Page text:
Remember that any upward deflection, however 2Problems in the right and left bundle branches 45 Conduction in right bundle branch block: Subsequent depolarization of the left ventricle causes an S wave in lead V1 and another R wave in lead V6 Fig. Conduction in left bundle branch block: The depolarization wave therefore spreads into the ventricles by three pathways Fig.

The cardiac axis see Ch. Because the left ventricle contains more muscle than the right, it has more influence on the cardiac axis Fig.

If the anterior fascicle of the left bundle branch fails to conduct, the left ventricle has to be depolarized through the posterior fascicle, and so the cardiac axis rotates upwards Fig. When the right bundle branch is blocked, the cardiac axis usually remains normal, because there is normal depolarization of the left ventricle with its large muscle mass Fig. If the right bundle branch and both fascicles of the left bundle branch are blocked, complete heart block occurs just as if the main His bundle had failed to conduct.

Relief of symptoms always comes first. However, some general points can be made about the action that might be taken if the ECG shows conduction abnormalities. When depolarization begins in the SA node the heart is said to be in sinus rhythm. Depolarization can, however, begin in other places. When attempting to analyse a cardiac rhythm remember: The keys to rhythm abnormalities are: Look for the lead in which they are most obvious.

The stars in the figures in this chapter indicate the part of the heart where the activation sequence began. The SA node normally has the highest frequency of discharge.

Therefore the rate of contraction of the ventricles will equal the rate of discharge of the SA node. The rate of discharge of the SA node is influenced by the vagus nerves, and also by reflexes originating in the lungs. Although Figure 3. In the supraventricular 58 The rhythm of the heart Division of abnormal rhythms into supraventricular and ventricular Fig.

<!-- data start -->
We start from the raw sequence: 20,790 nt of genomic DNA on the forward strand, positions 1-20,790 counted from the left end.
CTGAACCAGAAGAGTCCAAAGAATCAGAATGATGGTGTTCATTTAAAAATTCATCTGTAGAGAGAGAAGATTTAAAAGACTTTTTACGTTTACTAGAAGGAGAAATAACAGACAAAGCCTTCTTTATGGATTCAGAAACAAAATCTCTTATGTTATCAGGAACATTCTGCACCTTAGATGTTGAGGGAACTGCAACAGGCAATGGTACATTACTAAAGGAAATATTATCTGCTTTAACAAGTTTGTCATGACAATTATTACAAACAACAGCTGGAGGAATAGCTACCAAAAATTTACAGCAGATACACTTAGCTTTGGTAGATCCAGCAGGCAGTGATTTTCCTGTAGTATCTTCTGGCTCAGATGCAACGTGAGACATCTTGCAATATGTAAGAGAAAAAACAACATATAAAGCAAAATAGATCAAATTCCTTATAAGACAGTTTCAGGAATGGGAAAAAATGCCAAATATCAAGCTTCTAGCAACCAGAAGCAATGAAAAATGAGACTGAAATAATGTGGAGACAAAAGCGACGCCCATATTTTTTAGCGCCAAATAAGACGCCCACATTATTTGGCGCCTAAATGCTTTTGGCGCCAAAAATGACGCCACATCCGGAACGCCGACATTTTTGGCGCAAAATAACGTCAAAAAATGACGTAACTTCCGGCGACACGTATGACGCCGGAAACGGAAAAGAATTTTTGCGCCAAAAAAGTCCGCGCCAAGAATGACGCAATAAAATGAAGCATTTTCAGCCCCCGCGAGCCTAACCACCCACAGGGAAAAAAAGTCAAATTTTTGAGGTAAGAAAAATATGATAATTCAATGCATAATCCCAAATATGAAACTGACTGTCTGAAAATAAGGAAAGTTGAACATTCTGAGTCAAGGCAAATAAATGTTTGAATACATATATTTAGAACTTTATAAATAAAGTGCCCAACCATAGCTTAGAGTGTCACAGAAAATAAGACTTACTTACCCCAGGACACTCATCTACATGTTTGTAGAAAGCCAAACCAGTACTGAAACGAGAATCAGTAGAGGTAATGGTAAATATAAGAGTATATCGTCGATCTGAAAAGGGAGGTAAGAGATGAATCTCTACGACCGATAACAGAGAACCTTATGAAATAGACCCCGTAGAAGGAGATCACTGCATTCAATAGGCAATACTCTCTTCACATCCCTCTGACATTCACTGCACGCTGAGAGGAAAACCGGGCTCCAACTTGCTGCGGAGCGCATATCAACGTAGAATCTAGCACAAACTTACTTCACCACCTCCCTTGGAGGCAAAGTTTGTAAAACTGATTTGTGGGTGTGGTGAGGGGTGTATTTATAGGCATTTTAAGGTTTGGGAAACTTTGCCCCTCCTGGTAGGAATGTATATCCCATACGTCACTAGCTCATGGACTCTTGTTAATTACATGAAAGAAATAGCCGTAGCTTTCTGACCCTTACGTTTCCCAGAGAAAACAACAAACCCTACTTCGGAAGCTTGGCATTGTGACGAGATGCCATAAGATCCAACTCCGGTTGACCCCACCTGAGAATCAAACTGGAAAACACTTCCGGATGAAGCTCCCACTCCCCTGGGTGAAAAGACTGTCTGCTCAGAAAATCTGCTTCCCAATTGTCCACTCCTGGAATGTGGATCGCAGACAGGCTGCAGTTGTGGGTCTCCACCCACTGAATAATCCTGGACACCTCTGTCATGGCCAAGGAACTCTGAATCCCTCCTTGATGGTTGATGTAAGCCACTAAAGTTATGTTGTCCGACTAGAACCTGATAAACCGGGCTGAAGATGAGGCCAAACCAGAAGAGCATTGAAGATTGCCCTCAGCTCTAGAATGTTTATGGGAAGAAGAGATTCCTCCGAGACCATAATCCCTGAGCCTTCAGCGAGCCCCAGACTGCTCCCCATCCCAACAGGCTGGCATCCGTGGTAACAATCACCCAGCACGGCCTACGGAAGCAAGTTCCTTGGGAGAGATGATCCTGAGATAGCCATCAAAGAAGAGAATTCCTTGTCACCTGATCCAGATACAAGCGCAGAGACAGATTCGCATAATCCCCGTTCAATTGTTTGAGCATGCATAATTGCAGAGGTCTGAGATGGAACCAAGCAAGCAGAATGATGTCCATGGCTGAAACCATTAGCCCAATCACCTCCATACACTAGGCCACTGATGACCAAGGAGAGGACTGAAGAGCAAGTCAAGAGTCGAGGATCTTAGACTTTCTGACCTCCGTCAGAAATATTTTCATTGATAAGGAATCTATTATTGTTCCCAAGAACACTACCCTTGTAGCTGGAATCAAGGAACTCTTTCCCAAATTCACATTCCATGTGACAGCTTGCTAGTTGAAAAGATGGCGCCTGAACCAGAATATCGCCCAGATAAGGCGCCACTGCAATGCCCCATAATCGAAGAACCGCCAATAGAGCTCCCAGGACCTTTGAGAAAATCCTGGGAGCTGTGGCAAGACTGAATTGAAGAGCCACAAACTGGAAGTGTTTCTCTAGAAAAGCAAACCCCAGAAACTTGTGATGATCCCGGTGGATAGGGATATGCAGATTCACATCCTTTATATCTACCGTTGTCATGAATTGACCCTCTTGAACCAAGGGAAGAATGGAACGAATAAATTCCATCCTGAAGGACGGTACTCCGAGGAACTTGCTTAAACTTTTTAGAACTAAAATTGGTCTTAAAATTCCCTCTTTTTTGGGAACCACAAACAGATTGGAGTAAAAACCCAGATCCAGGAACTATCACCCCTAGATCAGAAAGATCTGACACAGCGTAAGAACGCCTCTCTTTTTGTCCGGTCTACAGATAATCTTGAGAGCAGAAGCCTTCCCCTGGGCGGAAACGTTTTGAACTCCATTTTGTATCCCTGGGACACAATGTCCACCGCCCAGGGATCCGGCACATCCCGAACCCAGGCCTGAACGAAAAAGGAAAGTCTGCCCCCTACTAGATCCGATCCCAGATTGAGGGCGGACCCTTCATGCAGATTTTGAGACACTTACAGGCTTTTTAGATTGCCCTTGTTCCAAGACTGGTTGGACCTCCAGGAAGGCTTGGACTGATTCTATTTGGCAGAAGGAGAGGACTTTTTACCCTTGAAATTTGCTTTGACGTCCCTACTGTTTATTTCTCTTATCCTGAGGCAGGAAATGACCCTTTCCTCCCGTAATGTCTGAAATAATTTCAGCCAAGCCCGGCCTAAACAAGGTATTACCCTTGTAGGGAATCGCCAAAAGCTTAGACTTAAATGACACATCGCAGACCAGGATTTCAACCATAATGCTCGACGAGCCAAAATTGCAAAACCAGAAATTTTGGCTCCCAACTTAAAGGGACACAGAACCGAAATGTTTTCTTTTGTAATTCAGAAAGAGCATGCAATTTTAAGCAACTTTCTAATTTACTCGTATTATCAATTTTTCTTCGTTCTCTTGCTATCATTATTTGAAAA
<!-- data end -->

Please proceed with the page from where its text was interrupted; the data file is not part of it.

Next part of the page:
In ventricular rhythms, on the other hand, the depolarization wave spreads through the ventricles by an abnormal and slower pathway, via the Purkinje fibres Fig. The QRS complex is therefore wide and is abnormally shaped. Repolarization is also abnormal, so the T wave is also of abnormal shape. Abnormal rhythms arising in the atrial muscle, the junctional region or the ventricular muscle can be categorized as: The QRS complex is therefore normal, and is the same whether depolarization was initiated by Spread of the depolarization wave in supraventricular rhythms Fig.

However, the protective mechanisms must normally be inactive if competition between normal and abnormal sites of spontaneous depolarization is to be avoided. This is achieved by the secondary sites having a lower intrinsic frequency of depolarization than the SA node. The heart is controlled by whichever site is spontaneously depolarizing most frequently: Escape rhythms are not primary disorders, but are the response to problems higher in the conducting pathway.